If you enjoy a nice glass of wine every now and again, take note: The species of grape that provides many of the most popular varieties of vino will probably need to be replaced or, at best, enhanced a little, the BBC reports. The EU—the source of 70% of the world's wine—is likely to ban the use of pesticides on "non-essential" crops in the next few years. That's bad news for wine grapes, which—thanks to limited cross-breeding—are "sitting ducks for pathogens," botanist Sean Myles says.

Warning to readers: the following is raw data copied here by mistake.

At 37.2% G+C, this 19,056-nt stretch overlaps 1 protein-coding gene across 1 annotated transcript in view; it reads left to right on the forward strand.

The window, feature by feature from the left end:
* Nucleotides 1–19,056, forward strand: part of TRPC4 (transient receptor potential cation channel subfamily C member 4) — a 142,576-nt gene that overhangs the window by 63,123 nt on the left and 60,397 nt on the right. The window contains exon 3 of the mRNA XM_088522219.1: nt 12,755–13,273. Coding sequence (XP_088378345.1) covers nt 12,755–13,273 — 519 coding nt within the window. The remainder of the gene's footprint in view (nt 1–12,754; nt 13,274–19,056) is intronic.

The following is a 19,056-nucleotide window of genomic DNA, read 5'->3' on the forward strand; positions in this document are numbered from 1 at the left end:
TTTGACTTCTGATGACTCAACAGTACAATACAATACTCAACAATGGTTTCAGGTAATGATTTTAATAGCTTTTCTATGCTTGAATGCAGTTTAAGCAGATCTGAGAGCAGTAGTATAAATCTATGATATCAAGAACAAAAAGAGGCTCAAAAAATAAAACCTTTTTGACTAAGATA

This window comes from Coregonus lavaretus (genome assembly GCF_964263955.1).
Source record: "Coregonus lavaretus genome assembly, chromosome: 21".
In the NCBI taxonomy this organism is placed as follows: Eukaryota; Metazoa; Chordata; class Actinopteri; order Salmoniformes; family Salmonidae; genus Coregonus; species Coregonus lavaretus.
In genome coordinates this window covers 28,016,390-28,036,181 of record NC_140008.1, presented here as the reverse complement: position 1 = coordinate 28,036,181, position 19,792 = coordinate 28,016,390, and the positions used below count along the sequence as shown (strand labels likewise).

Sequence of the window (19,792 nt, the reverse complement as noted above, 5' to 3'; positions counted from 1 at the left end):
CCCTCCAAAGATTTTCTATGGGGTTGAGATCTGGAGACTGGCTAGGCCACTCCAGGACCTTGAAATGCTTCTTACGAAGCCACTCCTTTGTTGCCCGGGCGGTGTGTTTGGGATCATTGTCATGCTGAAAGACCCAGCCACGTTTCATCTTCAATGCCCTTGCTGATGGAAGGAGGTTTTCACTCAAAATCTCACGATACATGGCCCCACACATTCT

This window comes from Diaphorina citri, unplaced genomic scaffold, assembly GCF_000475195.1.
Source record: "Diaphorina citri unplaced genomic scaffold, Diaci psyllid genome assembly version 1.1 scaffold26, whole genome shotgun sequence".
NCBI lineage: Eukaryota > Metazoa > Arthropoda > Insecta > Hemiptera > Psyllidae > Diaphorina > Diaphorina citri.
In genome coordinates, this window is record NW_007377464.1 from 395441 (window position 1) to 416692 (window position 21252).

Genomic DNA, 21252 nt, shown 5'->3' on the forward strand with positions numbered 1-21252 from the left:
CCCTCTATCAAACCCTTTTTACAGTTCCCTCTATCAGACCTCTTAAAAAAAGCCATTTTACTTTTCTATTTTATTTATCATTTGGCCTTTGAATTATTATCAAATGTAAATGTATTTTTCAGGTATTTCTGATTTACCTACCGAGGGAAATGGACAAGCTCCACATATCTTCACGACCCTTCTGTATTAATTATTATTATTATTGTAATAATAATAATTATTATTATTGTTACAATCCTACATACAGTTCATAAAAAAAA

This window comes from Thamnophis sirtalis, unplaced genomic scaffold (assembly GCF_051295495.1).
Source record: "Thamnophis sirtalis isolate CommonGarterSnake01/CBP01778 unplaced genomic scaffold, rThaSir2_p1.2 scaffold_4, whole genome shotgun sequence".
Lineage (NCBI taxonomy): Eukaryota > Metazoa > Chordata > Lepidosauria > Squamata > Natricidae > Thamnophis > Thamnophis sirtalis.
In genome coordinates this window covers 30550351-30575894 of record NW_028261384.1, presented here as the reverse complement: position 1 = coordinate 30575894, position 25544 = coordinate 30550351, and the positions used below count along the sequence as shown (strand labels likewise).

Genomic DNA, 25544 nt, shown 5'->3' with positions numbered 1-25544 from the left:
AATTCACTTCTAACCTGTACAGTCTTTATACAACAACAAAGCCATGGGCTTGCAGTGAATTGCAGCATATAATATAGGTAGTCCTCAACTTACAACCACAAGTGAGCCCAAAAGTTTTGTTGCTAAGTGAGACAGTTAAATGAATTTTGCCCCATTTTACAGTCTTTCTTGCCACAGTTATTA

So the wine of the future must repel pests, parasites, and fungus without resorting to spray chemicals. A group of US scientists have plotted the genome of more than 1,000 grape varieties in order to start analyzing the best way to make favorite wine varieties hardier. "If you know the genetic markers associated with these traits, you can plant them out as seedlings, look at its DNA as soon as you get the first leaf tissue, and say for example, 'We'll keep these five because we know their genetic profiles are associated with the traits we're interested in'," Myles says.